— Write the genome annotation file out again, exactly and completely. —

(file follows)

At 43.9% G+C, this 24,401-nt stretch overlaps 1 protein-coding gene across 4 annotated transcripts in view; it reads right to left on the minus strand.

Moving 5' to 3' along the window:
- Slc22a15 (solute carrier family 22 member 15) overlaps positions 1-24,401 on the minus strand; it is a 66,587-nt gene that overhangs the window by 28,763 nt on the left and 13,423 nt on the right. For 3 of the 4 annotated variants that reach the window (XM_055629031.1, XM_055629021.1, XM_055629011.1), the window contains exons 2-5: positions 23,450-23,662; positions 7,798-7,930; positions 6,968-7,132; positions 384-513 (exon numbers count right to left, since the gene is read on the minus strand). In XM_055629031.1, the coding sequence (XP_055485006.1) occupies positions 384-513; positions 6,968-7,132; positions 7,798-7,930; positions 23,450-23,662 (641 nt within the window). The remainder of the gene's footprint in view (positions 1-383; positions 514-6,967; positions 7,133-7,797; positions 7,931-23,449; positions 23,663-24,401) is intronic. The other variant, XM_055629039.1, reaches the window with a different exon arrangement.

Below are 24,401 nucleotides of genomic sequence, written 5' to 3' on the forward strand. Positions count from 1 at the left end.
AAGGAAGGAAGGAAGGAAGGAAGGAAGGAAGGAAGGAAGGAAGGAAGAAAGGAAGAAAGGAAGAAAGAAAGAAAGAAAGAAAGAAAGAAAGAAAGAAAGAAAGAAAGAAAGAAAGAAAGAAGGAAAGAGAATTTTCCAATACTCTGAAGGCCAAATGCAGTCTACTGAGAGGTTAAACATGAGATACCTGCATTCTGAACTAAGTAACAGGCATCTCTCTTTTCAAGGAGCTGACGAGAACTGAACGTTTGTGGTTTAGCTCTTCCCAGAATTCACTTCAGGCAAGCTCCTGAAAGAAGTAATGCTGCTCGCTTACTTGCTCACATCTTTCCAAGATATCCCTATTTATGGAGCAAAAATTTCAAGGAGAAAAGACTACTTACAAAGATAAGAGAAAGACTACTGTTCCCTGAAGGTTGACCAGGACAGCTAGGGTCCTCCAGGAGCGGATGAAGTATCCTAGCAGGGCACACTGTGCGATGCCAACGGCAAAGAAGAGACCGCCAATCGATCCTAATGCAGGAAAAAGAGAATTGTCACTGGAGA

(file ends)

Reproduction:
At 43.9% G+C, this 24,401-nt stretch overlaps 1 protein-coding gene across 4 annotated transcripts in view; it reads right to left on the minus strand.

Moving 5' to 3' along the window:
- Slc22a15 (solute carrier family 22 member 15) overlaps positions 1-24,401 on the minus strand; it is a 66,587-nt gene that overhangs the window by 28,763 nt on the left and 13,423 nt on the right. For 3 of the 4 annotated variants that reach the window (XM_055629031.1, XM_055629021.1, XM_055629011.1), the window contains exons 2-5: positions 23,450-23,662; positions 7,798-7,930; positions 6,968-7,132; positions 384-513 (exon numbers count right to left, since the gene is read on the minus strand). In XM_055629031.1, the coding sequence (XP_055485006.1) occupies positions 384-513; positions 6,968-7,132; positions 7,798-7,930; positions 23,450-23,662 (641 nt within the window). The remainder of the gene's footprint in view (positions 1-383; positions 514-6,967; positions 7,133-7,797; positions 7,931-23,449; positions 23,663-24,401) is intronic. The other variant, XM_055629039.1, reaches the window with a different exon arrangement.

Below are 24,401 nucleotides of genomic sequence, written 5' to 3' on the forward strand. Positions count from 1 at the left end.
AAGGAAGGAAGGAAGGAAGGAAGGAAGGAAGGAAGGAAGGAAGGAAGAAAGGAAGAAAGGAAGAAAGAAAGAAAGAAAGAAAGAAAGAAAGAAAGAAAGAAAGAAAGAAAGAAAGAAAGAAGGAAAGAGAATTTTCCAATACTCTGAAGGCCAAATGCAGTCTACTGAGAGGTTAAACATGAGATACCTGCATTCTGAACTAAGTAACAGGCATCTCTCTTTTCAAGGAGCTGACGAGAACTGAACGTTTGTGGTTTAGCTCTTCCCAGAATTCACTTCAGGCAAGCTCCTGAAAGAAGTAATGCTGCTCGCTTACTTGCTCACATCTTTCCAAGATATCCCTATTTATGGAGCAAAAATTTCAAGGAGAAAAGACTACTTACAAAGATAAGAGAAAGACTACTGTTCCCTGAAGGTTGACCAGGACAGCTAGGGTCCTCCAGGAGCGGATGAAGTATCCTAGCAGGGCACACTGTGCGATGCCAACGGCAAAGAAGAGACCGCCAATCGATCCTAATGCAGGAAAAAGAGAATTGTCACTGGAGA